NY Appeals Court Requires a Full Hearing on Grandparents’ Visitation Petition
the parents and grandparents of children have serious conflicts with each other, it can be a heartbreaking situation for the family and a tricky legal matter. Parents, unless they are shown to be unable to carry out their responsibilities properly, have the legal authority to determine who spends time with their sons and daughters. On the other hand, New York law requires that visitation terms be set based on what is in the best interests of the child, and most children benefit from time spent with their grandparents.
In a recent New York case, Demarco v. Severance, the grandparents sought visitation rights over the objection of the children’s parents. A Monroe County judge granted summary judgment to the parents before the grandparents could even be heard on the merits. The judge held that the acrimony between the parties and the parents’ strenuous objection to visitation meant that the case should go no further.
However, the Appellate Division, Fourth Department, reversed the summary judgment order against the grandparents and held that a full hearing should take place to decide if they should receive visitation rights based on a “best interests” evaluation. Factors to be weighed should include:
- Pre-existing relationship — If grandparents and grandchildren are already close, there is a better case to be made for visitation than if grandparents are looking to begin a relationship with the youths.
- Whether grandparents support the parent-child relationship — Judges are highly unlikely to award visitation rights if they believe the grandparents might use that time to drive a wedge between the youths and their parents. In petitioning for visitation over a parental objection, grandparents should emphasize that they will not attempt to impede the parent-child relationship.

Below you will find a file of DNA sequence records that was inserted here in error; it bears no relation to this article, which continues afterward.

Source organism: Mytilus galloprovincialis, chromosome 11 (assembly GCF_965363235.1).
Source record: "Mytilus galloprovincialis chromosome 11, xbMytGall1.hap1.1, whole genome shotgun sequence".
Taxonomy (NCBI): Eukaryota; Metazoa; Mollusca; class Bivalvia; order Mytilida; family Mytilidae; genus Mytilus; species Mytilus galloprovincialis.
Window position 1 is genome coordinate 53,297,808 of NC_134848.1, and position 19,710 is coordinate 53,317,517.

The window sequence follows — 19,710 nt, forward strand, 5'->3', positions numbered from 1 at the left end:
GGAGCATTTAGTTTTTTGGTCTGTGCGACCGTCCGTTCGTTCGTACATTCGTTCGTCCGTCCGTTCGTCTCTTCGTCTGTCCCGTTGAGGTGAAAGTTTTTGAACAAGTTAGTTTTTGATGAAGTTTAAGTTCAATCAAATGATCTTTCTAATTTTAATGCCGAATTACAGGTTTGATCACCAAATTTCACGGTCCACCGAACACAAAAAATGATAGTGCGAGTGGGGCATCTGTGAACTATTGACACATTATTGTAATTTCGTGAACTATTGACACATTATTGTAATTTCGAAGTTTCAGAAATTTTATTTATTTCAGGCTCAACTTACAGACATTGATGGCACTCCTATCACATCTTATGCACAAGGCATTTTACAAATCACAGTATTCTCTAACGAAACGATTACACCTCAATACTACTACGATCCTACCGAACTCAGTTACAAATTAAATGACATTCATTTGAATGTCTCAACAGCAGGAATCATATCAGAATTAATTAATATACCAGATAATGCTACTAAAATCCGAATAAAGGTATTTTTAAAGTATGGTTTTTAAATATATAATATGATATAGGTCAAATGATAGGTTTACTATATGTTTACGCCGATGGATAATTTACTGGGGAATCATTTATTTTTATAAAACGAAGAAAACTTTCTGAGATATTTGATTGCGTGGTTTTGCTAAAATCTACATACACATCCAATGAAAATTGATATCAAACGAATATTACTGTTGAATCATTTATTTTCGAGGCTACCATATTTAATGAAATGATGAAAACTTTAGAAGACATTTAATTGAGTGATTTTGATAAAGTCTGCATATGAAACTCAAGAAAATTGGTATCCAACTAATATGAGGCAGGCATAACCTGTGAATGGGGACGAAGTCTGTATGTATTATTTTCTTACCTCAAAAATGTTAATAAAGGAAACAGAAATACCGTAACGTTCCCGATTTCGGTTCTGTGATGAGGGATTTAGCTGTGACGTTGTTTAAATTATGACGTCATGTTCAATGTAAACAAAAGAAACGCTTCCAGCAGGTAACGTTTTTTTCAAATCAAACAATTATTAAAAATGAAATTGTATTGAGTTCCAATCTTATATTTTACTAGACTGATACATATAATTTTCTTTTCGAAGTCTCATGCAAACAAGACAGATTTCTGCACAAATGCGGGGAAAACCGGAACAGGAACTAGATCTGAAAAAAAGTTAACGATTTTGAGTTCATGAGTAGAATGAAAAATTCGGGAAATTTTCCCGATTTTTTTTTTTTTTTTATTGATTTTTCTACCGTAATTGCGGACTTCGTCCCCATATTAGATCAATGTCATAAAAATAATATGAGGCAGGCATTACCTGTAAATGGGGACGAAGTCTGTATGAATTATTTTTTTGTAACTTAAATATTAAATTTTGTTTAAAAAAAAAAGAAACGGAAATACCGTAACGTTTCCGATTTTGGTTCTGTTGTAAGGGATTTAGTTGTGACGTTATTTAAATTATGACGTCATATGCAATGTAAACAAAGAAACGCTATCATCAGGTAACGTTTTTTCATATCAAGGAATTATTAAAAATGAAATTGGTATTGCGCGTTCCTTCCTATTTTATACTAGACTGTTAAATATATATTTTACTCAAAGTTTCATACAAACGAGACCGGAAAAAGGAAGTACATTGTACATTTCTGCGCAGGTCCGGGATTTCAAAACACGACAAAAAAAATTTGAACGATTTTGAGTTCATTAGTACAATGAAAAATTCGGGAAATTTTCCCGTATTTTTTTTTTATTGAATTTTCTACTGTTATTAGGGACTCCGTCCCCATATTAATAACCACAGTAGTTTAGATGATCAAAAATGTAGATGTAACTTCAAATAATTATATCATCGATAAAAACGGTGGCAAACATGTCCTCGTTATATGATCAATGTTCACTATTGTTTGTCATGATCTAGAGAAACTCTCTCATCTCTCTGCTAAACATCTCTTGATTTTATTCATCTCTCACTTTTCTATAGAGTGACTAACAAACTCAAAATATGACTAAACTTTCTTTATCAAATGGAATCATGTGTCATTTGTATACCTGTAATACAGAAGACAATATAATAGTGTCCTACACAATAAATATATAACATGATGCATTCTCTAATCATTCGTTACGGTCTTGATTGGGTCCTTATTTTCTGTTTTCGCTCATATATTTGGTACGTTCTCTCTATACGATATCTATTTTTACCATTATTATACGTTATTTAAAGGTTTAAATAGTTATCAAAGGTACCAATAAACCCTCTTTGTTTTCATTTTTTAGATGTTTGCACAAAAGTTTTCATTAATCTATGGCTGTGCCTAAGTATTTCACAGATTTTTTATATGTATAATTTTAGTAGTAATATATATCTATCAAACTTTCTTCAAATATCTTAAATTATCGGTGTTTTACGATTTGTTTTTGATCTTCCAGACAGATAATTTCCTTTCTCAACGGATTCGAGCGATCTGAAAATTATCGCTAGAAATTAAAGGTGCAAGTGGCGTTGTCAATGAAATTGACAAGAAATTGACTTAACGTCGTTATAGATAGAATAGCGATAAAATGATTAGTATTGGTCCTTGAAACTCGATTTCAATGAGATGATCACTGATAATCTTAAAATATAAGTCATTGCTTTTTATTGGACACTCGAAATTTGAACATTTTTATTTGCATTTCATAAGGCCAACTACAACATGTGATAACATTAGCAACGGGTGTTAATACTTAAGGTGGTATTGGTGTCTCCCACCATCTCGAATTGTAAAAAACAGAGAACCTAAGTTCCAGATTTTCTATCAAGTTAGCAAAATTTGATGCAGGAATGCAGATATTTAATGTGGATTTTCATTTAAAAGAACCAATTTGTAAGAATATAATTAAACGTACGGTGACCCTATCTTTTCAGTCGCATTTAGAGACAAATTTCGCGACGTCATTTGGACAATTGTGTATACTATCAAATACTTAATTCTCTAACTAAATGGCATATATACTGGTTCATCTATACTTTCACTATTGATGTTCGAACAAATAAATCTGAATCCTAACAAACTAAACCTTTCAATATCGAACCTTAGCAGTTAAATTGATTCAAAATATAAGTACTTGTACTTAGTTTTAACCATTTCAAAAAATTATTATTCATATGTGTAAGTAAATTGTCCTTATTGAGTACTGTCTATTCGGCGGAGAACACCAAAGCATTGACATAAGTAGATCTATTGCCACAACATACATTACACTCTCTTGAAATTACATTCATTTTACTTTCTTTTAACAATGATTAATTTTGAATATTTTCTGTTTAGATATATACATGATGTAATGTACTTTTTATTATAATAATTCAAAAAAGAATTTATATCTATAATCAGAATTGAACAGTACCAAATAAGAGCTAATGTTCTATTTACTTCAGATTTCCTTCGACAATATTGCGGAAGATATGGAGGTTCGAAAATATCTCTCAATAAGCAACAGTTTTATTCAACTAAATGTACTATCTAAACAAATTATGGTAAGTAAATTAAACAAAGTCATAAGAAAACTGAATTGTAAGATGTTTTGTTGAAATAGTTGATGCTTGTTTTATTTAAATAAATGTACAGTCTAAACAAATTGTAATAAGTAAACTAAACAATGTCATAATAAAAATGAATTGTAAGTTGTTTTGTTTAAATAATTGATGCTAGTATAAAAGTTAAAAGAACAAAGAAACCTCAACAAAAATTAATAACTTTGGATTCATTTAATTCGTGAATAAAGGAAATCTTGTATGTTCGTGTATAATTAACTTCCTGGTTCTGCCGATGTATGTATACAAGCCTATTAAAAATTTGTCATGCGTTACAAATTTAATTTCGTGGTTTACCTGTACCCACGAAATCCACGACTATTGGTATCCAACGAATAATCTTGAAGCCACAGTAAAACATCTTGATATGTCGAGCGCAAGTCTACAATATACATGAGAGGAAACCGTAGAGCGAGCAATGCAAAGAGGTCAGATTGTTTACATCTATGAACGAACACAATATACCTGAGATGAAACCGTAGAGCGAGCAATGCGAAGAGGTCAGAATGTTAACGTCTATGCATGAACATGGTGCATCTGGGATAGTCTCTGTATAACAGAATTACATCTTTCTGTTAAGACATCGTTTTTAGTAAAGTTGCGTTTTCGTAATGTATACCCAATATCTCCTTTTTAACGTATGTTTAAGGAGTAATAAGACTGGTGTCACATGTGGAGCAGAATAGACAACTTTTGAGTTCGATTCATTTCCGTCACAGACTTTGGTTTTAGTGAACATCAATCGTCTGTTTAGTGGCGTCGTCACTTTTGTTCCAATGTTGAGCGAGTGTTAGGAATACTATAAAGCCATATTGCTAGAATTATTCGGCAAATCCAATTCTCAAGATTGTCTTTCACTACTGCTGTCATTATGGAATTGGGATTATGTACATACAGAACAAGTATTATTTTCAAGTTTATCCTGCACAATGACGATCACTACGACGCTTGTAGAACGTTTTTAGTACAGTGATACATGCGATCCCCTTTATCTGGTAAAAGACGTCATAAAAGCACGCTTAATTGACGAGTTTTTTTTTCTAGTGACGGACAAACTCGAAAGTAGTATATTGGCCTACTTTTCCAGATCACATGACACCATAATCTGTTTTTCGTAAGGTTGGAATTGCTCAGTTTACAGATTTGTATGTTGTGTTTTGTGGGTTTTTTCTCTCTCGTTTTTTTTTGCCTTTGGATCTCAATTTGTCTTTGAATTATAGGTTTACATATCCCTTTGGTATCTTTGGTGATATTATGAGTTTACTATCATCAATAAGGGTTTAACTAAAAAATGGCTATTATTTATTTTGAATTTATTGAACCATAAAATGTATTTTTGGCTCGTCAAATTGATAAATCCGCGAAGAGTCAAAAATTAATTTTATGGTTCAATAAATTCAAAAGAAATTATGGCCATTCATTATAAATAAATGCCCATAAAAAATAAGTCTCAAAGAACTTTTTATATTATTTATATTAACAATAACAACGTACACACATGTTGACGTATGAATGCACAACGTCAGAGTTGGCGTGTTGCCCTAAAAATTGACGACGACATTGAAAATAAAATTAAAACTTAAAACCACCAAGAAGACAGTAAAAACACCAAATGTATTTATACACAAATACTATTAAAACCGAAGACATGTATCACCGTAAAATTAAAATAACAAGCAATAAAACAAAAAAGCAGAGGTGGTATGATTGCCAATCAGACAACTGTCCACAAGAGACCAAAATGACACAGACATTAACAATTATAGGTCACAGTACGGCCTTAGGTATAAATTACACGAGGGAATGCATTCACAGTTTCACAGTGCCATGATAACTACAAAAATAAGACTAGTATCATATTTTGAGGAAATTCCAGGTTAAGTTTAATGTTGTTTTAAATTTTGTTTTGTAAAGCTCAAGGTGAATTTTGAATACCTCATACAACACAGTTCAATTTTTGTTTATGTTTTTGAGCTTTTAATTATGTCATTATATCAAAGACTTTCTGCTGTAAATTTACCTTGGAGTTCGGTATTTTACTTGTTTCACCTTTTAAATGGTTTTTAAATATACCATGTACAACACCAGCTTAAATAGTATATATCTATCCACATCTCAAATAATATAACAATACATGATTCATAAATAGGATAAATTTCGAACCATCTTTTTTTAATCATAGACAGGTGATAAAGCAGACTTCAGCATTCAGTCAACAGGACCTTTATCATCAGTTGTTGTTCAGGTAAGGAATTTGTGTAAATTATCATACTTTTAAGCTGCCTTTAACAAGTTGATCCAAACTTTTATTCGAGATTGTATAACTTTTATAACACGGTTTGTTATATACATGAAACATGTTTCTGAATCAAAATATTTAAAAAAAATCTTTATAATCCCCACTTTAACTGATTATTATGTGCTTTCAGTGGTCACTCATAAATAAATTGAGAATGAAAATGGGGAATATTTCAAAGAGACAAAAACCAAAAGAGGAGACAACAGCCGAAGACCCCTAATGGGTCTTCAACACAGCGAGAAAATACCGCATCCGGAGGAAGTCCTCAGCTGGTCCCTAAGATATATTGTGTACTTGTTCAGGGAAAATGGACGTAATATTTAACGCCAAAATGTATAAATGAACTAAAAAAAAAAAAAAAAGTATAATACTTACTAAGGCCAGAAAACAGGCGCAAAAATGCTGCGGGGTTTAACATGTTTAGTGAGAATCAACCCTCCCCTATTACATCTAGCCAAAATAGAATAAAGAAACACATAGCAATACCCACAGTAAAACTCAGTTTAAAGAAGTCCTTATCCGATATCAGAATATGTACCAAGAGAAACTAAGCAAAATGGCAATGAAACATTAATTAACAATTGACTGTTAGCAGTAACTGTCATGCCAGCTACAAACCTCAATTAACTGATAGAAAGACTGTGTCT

- Animosity between parents and grandparents — Even when grandparents generally have a positive influence, animosity between them and the child’s parents might make visitation too difficult or dangerous.
Though great advances have been made in grandparents’ rights over the past couple of decades, disputes between parents and grandparents are still not decided on an even playing field. Parents are given tremendous discretion regarding the activities of their sons and daughters. Despite this, grandparents can take heart in the fact that the decision in Demarco means that at a minimum, they should be allowed to make their case for visitation on the merits.
Bryan L. Salamone & Associates, P.C. handles grandparents’ rights issues and other New York family court matters for clients across Long Island. If you are engaged in a conflict over custody or visitation, please call 1.631.479.3839 or contact us online to schedule a consultation.